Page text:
Piper Gallery

John Piper: A Very British Artist

This Spring, the gallery will be updating the permanent display with a number of exciting new additions from collections around the country.

Our gallery demonstrates Piper’s ability to diversify with work ranging from stained glass and ceramics to paintings and drawings.  We have three new additions to the gallery, on loan from the Arts Council Collection,   including the hand-coloured aquatint Regency Square (1939), Palace of the Bishop of Winchester (Design for mural at Merton Priory Civic Restaurant) and Stained Glass Window Sketch (Merton Priory design) both commissioned in 1942.

New loans from private collections will feature in our ‘Modern’ display, including two designs for the set of Stephen Spender’s Trial of a Judge (1938). This was one of the earliest productions that Piper worked on as part of Group Theatre during the 1930s, and shows how his experimentations with abstraction influenced his design work.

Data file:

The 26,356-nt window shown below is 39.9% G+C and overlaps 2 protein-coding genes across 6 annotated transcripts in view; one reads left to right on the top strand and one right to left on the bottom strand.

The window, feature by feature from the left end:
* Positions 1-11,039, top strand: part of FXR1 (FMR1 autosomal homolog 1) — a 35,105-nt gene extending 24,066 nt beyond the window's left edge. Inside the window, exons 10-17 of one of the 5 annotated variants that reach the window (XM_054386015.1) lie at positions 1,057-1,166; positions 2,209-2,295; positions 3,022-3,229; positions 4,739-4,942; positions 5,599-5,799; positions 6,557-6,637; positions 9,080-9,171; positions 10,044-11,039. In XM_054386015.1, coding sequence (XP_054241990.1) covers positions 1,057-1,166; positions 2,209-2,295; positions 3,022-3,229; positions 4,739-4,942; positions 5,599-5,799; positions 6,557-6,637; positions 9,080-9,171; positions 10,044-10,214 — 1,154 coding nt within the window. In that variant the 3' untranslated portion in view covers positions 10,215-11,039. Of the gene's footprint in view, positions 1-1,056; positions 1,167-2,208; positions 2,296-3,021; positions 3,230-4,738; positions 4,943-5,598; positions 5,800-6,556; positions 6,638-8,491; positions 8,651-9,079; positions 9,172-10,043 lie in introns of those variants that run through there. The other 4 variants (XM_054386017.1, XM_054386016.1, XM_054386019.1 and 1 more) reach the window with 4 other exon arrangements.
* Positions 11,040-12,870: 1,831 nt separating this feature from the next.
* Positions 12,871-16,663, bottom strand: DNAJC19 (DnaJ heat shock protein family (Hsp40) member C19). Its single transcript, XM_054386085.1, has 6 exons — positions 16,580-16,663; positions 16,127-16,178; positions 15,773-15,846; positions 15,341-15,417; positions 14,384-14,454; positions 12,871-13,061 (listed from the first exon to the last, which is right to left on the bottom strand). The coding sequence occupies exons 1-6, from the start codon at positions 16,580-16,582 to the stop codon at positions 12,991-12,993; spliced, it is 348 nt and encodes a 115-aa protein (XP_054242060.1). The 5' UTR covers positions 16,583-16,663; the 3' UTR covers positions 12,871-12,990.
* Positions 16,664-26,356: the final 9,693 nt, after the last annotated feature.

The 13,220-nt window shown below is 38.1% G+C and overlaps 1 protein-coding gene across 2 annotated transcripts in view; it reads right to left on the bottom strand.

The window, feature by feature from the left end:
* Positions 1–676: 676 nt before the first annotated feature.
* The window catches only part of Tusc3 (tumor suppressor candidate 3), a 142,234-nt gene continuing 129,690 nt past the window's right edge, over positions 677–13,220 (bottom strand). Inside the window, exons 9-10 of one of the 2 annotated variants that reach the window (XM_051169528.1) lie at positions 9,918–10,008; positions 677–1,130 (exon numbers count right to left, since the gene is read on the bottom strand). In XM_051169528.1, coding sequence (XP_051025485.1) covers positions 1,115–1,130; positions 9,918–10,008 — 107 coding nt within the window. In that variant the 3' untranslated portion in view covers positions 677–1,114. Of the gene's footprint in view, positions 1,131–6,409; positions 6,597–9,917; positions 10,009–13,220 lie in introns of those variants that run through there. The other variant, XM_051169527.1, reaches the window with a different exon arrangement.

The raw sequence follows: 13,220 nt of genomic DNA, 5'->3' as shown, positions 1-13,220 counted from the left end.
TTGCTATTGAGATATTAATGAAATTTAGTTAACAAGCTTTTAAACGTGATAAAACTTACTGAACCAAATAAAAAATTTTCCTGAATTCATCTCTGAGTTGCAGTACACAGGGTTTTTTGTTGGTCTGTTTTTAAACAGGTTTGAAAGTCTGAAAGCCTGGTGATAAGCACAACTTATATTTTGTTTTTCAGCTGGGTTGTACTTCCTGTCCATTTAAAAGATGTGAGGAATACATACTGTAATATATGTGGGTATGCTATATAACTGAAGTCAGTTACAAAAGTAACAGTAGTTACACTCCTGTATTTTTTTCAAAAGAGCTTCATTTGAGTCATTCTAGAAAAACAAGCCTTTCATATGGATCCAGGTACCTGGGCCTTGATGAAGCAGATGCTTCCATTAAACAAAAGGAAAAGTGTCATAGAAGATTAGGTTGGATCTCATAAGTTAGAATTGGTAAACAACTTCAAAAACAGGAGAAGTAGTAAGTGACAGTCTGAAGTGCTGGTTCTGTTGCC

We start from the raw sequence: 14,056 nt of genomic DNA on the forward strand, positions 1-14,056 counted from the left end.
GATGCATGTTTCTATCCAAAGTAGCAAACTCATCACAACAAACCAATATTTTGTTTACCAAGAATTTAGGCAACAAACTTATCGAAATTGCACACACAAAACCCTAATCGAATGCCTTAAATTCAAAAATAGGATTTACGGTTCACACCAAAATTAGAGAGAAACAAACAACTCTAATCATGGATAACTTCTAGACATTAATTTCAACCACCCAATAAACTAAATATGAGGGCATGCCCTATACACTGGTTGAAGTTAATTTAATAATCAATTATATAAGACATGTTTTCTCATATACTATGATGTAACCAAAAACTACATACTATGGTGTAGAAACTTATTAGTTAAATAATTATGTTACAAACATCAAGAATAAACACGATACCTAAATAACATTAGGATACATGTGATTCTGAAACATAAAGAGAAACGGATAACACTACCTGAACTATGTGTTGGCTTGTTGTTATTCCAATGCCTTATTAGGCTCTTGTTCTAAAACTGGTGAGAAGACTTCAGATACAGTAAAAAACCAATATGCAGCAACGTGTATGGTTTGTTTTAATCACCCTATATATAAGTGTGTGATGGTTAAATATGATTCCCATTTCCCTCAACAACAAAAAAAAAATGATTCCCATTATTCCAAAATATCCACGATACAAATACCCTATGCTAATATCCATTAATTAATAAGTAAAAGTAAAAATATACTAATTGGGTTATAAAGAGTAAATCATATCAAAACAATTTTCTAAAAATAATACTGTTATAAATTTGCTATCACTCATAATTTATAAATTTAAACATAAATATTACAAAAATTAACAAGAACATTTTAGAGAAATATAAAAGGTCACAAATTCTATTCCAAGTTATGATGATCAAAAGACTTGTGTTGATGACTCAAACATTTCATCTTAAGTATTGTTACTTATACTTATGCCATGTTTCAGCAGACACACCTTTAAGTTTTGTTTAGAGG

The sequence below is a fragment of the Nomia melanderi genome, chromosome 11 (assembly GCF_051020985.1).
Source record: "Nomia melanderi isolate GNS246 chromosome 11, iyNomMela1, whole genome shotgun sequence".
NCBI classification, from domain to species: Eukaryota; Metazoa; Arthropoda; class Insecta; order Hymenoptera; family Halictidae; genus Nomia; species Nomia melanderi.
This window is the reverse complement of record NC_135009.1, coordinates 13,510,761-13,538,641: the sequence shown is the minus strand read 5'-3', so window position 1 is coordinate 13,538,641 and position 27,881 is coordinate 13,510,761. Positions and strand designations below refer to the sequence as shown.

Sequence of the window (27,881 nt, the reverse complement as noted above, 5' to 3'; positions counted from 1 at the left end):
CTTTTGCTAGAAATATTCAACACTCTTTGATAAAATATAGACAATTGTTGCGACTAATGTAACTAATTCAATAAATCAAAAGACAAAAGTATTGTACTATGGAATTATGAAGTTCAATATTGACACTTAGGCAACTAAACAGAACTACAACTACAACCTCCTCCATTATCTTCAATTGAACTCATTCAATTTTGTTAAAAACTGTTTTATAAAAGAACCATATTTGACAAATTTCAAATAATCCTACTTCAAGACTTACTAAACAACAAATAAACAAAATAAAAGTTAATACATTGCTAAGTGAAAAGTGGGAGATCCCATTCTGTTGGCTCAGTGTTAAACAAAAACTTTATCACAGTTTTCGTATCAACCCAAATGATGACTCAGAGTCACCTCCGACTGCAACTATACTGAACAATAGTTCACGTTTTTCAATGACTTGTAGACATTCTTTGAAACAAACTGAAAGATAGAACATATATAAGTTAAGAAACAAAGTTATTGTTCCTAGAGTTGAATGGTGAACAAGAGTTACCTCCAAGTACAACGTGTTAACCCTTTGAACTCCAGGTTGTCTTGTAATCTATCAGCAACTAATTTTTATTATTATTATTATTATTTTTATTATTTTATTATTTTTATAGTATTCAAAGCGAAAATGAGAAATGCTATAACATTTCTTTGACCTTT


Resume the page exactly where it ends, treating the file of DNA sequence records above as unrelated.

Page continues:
We are also excited to be displaying a new example of Piper’s work as a textile designer, a sample of his Glyders fabric produced by Sanderson & Co fashioned into a curtain.


New for Spring 2019! This season, the gallery will showcase pieces from Piper’s ‘Eye & Camera’ series.

John Piper is one of Britain’s most prolific and versatile artists of the 20th Century.  The Museum’s gallery features works from private and public collections, many on display for the first time, which demonstrate Piper’s outstanding ability to diversify from paintings and drawings to stained glass and ceramics.

This spring the gallery will be shining a spotlight on Piper’s best-known series of figure works, Eye & Camera. In the 1960s and 70s photography was looked down on by many in the art establishment. Piper went against the grain and developed this remarkable series of experimental works featuring a semi naked woman, his wife Myfanwy, which were a combination of his own photography, drawing and collage that formed the basis for screen-prints.

New artworks on display include an original design drawing for Piper’s ‘Glyders’ textile and an artist’s proof of Inglesham Church.